MLB's Seattle Mariners say club has 'made amends' after sexual misconduct complaints against team execs

Major League Baseball's Seattle Mariners said Wednesday that the club has "made amends" with former female employees who alleged harassment against the team’s current president and CEO.

The team said for the first time, in response to a Seattle Times story published Wednesday, that Kevin Mather had been the subject of two workplace complaints from female employees more than 10 years ago, the newspaper reported.

John Stanton, the club’s owner and managing partner, said in a statement: “(W)e also made amends to the affected female employees.”

The Mariners initially refused to discuss details about the complaints, but did so after the Times published the story. 

The complaints consisted of allegations of inappropriate language and treatment by Mather and two former executives.

The three women involved left their jobs, but all three executives remained in their positions, and two were promoted, the Times reported.

The club had made settlement payments totaling about $500,000 to the two former female executive assistants, including one who worked for Mather and another who worked for then-Executive Vice President Bob Aylward, the Times reported.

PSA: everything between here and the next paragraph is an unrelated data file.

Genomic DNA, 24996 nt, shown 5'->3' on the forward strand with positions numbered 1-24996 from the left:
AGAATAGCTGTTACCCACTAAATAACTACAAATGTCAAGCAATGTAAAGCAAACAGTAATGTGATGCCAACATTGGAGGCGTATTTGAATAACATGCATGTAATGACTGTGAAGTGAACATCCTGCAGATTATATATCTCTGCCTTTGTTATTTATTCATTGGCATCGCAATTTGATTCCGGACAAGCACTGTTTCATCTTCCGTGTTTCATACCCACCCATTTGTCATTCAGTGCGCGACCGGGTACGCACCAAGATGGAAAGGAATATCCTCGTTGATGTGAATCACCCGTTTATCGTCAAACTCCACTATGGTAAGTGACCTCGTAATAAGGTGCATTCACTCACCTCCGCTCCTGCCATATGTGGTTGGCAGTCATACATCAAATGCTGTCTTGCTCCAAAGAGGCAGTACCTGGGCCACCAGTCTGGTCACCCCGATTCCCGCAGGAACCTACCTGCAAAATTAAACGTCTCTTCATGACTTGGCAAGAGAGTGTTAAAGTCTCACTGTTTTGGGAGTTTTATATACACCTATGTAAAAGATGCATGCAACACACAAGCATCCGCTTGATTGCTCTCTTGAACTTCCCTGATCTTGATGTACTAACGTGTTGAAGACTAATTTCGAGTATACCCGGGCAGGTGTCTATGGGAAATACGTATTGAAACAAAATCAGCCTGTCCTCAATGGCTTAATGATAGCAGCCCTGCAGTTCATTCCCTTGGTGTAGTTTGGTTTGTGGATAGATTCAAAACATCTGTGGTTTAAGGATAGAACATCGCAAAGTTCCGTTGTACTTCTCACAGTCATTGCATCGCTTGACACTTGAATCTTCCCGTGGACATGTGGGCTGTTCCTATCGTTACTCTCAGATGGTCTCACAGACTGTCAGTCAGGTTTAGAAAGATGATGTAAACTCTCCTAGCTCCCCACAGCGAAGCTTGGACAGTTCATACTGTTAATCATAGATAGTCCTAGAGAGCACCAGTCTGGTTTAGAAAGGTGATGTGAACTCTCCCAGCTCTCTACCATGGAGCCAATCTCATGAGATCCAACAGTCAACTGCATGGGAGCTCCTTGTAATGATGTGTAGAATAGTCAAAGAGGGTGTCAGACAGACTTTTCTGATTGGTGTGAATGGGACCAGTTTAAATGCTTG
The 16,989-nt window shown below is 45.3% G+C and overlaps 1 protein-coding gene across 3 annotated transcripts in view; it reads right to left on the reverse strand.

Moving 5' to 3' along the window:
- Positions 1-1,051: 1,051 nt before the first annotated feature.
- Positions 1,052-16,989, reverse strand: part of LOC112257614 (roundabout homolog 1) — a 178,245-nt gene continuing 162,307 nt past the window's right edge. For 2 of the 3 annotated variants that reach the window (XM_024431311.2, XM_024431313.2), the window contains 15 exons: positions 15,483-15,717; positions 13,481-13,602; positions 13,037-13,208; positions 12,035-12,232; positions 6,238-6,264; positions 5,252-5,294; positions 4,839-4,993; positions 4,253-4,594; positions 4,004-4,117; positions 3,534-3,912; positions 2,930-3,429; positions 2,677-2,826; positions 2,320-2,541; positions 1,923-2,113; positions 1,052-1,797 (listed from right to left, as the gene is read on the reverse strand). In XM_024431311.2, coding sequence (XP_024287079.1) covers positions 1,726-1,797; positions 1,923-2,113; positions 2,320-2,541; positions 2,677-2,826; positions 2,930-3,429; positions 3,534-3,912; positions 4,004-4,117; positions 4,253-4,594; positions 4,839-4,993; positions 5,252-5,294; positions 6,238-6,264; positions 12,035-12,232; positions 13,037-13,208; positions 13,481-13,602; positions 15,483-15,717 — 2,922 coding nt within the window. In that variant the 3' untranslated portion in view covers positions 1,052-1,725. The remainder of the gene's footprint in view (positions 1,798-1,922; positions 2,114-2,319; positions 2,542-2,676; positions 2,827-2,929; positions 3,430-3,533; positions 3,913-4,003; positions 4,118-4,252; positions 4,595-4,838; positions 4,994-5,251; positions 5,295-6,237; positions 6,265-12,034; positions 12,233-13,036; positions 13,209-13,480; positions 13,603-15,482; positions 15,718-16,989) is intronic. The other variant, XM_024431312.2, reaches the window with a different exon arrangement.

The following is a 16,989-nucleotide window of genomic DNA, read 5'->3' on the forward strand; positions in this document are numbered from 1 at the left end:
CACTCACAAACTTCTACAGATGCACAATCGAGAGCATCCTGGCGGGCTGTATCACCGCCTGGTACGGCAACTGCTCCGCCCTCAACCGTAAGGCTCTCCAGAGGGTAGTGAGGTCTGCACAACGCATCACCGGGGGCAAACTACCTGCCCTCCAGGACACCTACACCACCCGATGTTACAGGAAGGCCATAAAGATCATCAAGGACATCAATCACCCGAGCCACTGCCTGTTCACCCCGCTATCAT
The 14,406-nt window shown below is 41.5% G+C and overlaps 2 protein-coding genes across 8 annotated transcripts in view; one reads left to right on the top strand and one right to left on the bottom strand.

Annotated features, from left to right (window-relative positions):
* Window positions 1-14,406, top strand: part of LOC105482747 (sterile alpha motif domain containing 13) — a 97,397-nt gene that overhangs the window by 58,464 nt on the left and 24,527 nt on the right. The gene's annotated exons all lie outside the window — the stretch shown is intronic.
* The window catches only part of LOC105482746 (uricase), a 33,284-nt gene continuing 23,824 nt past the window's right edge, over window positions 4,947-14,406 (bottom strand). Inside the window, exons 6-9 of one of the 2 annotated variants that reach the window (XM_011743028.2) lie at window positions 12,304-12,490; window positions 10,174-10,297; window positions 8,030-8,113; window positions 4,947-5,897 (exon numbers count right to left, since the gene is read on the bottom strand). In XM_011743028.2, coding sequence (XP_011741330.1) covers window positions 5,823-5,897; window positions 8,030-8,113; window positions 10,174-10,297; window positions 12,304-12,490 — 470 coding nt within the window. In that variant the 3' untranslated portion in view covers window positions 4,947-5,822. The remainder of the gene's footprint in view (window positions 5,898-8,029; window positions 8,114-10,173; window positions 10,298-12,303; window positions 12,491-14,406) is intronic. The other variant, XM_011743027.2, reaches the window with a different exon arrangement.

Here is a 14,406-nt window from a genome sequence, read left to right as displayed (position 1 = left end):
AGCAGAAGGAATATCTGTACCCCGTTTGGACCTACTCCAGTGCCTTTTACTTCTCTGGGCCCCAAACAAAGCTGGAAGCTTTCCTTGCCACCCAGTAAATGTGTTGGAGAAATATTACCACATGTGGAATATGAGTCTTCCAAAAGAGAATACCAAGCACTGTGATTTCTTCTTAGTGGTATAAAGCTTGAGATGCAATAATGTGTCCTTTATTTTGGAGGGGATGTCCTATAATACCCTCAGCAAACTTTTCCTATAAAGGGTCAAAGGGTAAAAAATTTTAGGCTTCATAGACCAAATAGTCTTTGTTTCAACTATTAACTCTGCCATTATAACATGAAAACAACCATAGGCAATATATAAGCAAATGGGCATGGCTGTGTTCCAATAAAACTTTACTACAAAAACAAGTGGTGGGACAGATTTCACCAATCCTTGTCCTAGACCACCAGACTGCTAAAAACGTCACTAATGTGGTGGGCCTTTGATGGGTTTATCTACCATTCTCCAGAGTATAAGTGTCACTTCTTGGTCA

One of the women who had complained about Mather also reported that pop-up pornographic images filled Aylward’s computer screen while she was helping him with a frozen computer, the Times reported, citing two people familiar with the complaint.

A third woman had complained that she felt pressured to kiss and reciprocate advances from then-team President Chuck Armstrong because of his power in the organization, the report said, citing three people familiar with that complaint.

Armstrong remained president until retiring in January 2014, the report said. Mather was promoted to succeed Armstrong and the CEO title was added in December 2017.

Aylward and Armstrong declined to comment. Both had already retired from their roles.

“At the time, I didn’t recognize how my actions were affecting the people around me,” Mather said. “I am truly sorry for the people I hurt and how I came across.”

Mather said it was a humbling experience for him to "confront some unpleasant realities" about himself. He took responsibility for his actions and apologized for his behavior that he described as intimidating, mean and inappropriate in the workplace. 

He also said he “participated in banter and was at times overly familiar, in ways that I came to realize were inappropriate in the workplace,” according to the Times

Stanton said an outside expert conducted an investigation and "we imposed appropriate discipline, management and sensitivity training, and other corrective actions."

The newspaper also investigated inappropriate workplace behavior and learned that video personnel at the team's ballpark, Safeco Field, shot, compiled and archived footage in a Dropbox folder titled, “9-29-15 Blondes.”

The footage lingered on one woman in the stadium crowd with a revealing top and on another woman when she was exposed after her dress hiked up, the Times reported.

Randy Adamack, the team’s special adviser to the chairman and CEO, said the camera attention on the women shouldn’t have happened, according to the report.

The Associated Press contributed to this report. 

Amy Lieu is a news editor and reporter for Fox News.